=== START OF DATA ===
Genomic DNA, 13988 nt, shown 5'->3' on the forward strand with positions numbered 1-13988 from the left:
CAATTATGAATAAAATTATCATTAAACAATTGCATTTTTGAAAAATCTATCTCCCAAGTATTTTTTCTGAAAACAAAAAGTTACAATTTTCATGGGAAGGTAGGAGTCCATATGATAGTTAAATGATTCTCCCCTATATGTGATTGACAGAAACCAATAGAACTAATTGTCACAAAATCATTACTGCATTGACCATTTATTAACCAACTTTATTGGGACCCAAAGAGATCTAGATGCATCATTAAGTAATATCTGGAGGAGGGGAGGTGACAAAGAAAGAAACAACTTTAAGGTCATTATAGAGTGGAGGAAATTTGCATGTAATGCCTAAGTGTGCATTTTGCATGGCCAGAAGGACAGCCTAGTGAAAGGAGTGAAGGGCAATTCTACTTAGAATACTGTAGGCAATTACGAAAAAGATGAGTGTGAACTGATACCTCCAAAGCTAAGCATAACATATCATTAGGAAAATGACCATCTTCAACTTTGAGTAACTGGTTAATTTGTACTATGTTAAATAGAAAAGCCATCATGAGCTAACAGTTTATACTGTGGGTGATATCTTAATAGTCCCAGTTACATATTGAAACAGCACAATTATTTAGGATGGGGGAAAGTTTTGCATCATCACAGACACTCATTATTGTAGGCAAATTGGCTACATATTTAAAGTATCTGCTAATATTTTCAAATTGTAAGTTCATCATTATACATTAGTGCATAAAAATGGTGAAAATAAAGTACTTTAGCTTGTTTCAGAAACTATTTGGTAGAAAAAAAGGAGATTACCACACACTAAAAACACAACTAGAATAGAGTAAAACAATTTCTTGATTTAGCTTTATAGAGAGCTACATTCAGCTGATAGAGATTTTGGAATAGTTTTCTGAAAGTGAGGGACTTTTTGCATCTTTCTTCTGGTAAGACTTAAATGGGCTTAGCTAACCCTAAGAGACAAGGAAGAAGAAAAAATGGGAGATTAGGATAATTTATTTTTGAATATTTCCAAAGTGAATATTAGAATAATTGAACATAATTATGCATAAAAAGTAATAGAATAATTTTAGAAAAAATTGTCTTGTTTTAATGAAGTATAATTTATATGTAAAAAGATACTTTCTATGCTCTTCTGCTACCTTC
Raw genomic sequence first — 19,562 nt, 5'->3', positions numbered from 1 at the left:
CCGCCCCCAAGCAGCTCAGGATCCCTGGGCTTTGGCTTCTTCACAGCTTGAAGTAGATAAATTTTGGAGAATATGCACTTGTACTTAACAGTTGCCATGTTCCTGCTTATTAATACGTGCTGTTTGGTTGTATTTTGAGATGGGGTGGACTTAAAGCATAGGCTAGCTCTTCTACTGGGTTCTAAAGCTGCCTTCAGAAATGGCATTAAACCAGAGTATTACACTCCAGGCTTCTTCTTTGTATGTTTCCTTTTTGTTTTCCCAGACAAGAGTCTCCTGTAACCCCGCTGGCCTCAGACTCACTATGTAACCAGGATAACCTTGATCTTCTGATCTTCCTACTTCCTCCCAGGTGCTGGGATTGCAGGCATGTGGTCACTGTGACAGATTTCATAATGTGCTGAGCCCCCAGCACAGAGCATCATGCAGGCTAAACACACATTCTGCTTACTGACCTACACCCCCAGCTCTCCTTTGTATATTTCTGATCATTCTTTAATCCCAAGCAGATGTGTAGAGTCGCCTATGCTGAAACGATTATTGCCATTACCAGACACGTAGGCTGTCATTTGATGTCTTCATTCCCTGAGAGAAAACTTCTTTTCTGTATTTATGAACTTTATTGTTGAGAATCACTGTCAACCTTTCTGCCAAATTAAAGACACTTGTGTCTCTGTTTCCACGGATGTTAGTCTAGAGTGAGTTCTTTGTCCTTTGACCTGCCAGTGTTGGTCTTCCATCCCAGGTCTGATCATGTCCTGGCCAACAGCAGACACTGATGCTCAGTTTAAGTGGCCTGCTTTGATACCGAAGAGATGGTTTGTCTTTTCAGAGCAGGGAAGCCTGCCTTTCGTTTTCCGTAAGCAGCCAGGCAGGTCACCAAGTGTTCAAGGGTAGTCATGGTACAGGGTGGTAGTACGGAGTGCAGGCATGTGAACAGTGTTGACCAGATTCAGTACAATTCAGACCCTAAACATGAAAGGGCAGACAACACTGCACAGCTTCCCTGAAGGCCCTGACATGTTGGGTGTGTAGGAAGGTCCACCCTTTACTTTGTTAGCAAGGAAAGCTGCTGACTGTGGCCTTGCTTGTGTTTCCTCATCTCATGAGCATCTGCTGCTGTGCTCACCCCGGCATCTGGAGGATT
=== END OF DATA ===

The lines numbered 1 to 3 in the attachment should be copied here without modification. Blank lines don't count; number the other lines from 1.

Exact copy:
Genomic DNA, 13988 nt, shown 5'->3' on the forward strand with positions numbered 1-13988 from the left:
CAATTATGAATAAAATTATCATTAAACAATTGCATTTTTGAAAAATCTATCTCCCAAGTATTTTTTCTGAAAACAAAAAGTTACAATTTTCATGGGAAGGTAGGAGTCCATATGATAGTTAAATGATTCTCCCCTATATGTGATTGACAGAAACCAATAGAACTAATTGTCACAAAATCATTACTGCATTGACCATTTATTAACCAACTTTATTGGGACCCAAAGAGATCTAGATGCATCATTAAGTAATATCTGGAGGAGGGGAGGTGACAAAGAAAGAAACAACTTTAAGGTCATTATAGAGTGGAGGAAATTTGCATGTAATGCCTAAGTGTGCATTTTGCATGGCCAGAAGGACAGCCTAGTGAAAGGAGTGAAGGGCAATTCTACTTAGAATACTGTAGGCAATTACGAAAAAGATGAGTGTGAACTGATACCTCCAAAGCTAAGCATAACATATCATTAGGAAAATGACCATCTTCAACTTTGAGTAACTGGTTAATTTGTACTATGTTAAATAGAAAAGCCATCATGAGCTAACAGTTTATACTGTGGGTGATATCTTAATAGTCCCAGTTACATATTGAAACAGCACAATTATTTAGGATGGGGGAAAGTTTTGCATCATCACAGACACTCATTATTGTAGGCAAATTGGCTACATATTTAAAGTATCTGCTAATATTTTCAAATTGTAAGTTCATCATTATACATTAGTGCATAAAAATGGTGAAAATAAAGTACTTTAGCTTGTTTCAGAAACTATTTGGTAGAAAAAAAGGAGATTACCACACACTAAAAACACAACTAGAATAGAGTAAAACAATTTCTTGATTTAGCTTTATAGAGAGCTACATTCAGCTGATAGAGATTTTGGAATAGTTTTCTGAAAGTGAGGGACTTTTTGCATCTTTCTTCTGGTAAGACTTAAATGGGCTTAGCTAACCCTAAGAGACAAGGAAGAAGAAAAAATGGGAGATTAGGATAATTTATTTTTGAATATTTCCAAAGTGAATATTAGAATAATTGAACATAATTATGCATAAAAAGTAATAGAATAATTTTAGAAAAAATTGTCTTGTTTTAATGAAGTATAATTTATATGTAAAAAGATACTTTCTATGCTCTTCTGCTACCTTC
Raw genomic sequence first — 19,562 nt, 5'->3', positions numbered from 1 at the left: